Let's move on to Jordan's question. What is the best way to build up cash reserves from three to six months to one to two years so that I can move into retirement? Do I cut my investments and pile into cash, or build it up over the last few years while still investing?
Yeah, so what Jordan's hitting on is, you know, normally we say when it comes to the emergency fund, we want you to have three to six months of your living expenses in cash on hand. So, you've got to determine first, okay, what are my living expenses? Do I fall in the three-month category? Do I fall in the six-month category? And you have that. But when you get to financial independence, when you get to the point where it's time to start living off of these dollars, a little day three to six months is enough. We want you to have 12 to 18, maybe even 24 months of liquid living expenses readily available to you so that no matter what the market throws at you, so no matter what volatility you see, your portfolio can sustain that because you know you have liquidity captured.
So, I think Jordan's question, Brian, is, well, okay, do I rebalance my portfolio and sell some stuff, or do I decrease my savings and just stack up cash, or is it a combination of both, or is there not a right or wrong answer? It kind of depends on preference.
So, look, we all know the financial order of operations
. This is probably a step eight or nine type issue because what is eight is prepaid future expenses in retirement. I will tell you, as you're quickly approaching retirement, that is something you want to be planning for and thinking about. But there's also a bigger abundance cycle type question here, which is that as you approach retirement, realize your asset allocation and, despite what they tell you in Bogle and all the other forms you might be going to, where they tell you total Market till the day you die, that there might be some issues as that, and that's what Jordan's hitting on is that your asset allocation, as you think about the glide path of your, your wide open on risk when you're young, but as you're quickly approaching retirement, it's not about maximizing a run of the score. Some of it is also the risk capacity side of things is mitigating how much volatility you're going to experience in retirement.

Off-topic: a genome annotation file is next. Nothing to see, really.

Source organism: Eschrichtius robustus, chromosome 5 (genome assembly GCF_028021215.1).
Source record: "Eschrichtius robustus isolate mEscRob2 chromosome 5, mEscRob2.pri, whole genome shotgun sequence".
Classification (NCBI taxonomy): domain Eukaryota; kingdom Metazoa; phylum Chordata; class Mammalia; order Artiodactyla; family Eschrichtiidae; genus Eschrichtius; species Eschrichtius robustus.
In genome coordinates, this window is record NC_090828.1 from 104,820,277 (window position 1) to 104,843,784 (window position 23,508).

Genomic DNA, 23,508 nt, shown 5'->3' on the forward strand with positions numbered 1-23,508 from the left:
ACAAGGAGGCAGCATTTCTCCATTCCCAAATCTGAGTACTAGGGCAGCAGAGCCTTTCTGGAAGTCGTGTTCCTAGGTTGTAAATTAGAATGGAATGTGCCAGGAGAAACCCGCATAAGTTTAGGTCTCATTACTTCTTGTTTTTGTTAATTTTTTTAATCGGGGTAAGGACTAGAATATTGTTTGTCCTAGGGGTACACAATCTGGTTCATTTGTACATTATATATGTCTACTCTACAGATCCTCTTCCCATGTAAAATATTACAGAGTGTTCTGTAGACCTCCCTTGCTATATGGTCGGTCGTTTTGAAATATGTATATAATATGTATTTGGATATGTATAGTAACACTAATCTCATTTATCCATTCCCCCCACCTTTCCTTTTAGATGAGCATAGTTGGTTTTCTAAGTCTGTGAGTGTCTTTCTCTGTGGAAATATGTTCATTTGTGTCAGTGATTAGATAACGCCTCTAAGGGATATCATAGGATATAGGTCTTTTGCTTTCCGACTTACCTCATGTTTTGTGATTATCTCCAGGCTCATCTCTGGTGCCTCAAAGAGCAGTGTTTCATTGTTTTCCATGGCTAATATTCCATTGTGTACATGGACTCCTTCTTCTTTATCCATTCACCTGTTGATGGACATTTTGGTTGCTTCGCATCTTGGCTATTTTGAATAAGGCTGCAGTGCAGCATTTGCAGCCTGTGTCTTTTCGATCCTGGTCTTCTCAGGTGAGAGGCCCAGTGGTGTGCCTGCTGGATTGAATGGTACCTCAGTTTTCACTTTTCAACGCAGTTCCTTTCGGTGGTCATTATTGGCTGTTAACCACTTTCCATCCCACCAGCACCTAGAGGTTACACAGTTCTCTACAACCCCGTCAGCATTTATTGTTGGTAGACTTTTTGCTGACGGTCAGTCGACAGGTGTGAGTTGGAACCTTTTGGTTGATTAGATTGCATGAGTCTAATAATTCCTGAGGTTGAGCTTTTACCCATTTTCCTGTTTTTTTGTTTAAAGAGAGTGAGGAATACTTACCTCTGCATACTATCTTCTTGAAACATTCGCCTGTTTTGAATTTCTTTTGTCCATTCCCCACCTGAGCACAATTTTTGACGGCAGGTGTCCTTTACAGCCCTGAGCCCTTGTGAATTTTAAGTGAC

So, Jordan, this also ties into an addition to being a step 8-9 kind of financial order of operations
. It's a change in your overall asset allocation, and that's part of the transition that you're probably on. It is you can build this into the rebalance. It's not a matter of cutting off your investments. It's a matter of making sure that your asset allocation reflects your goals. Now, if you're a person that's been running wide open at a hundred percent risk on type assets, like a total market fund or something, but you're three years from retirement, then yeah, it's going to feel like, 'Man, I've made a dramatic change in my portfolio.' But in reality, a lot of times, it's supposed to be a glide path where you transition on landing that airplane of retirement. And you're changing your asset allocation.
I think these things are really part of, once again, back to the statement of no matter how simple you try to create your financial life, the complexity of the decisions and the questions you will have as you're trying to figure out how do I approach retirement, how do I create cash, how do I change asset allocation, you're going to get overwhelmed. And this is the part I always remind people: you've only had one retirement. Your financial advising team that we have at Abound Wealth, we've worked with hundreds, if not thousands, of folks. Don't do this to yourself once and make a big dramatic material mistake that could cause you a lot of sleepless nights and a lot of regret. This is something where you might want to take the relationship to the next level. You know, if you go to moneyguy.com
, we have a 'Work with Us' section. Go check it out, fulfill that next level of the abundance cycle.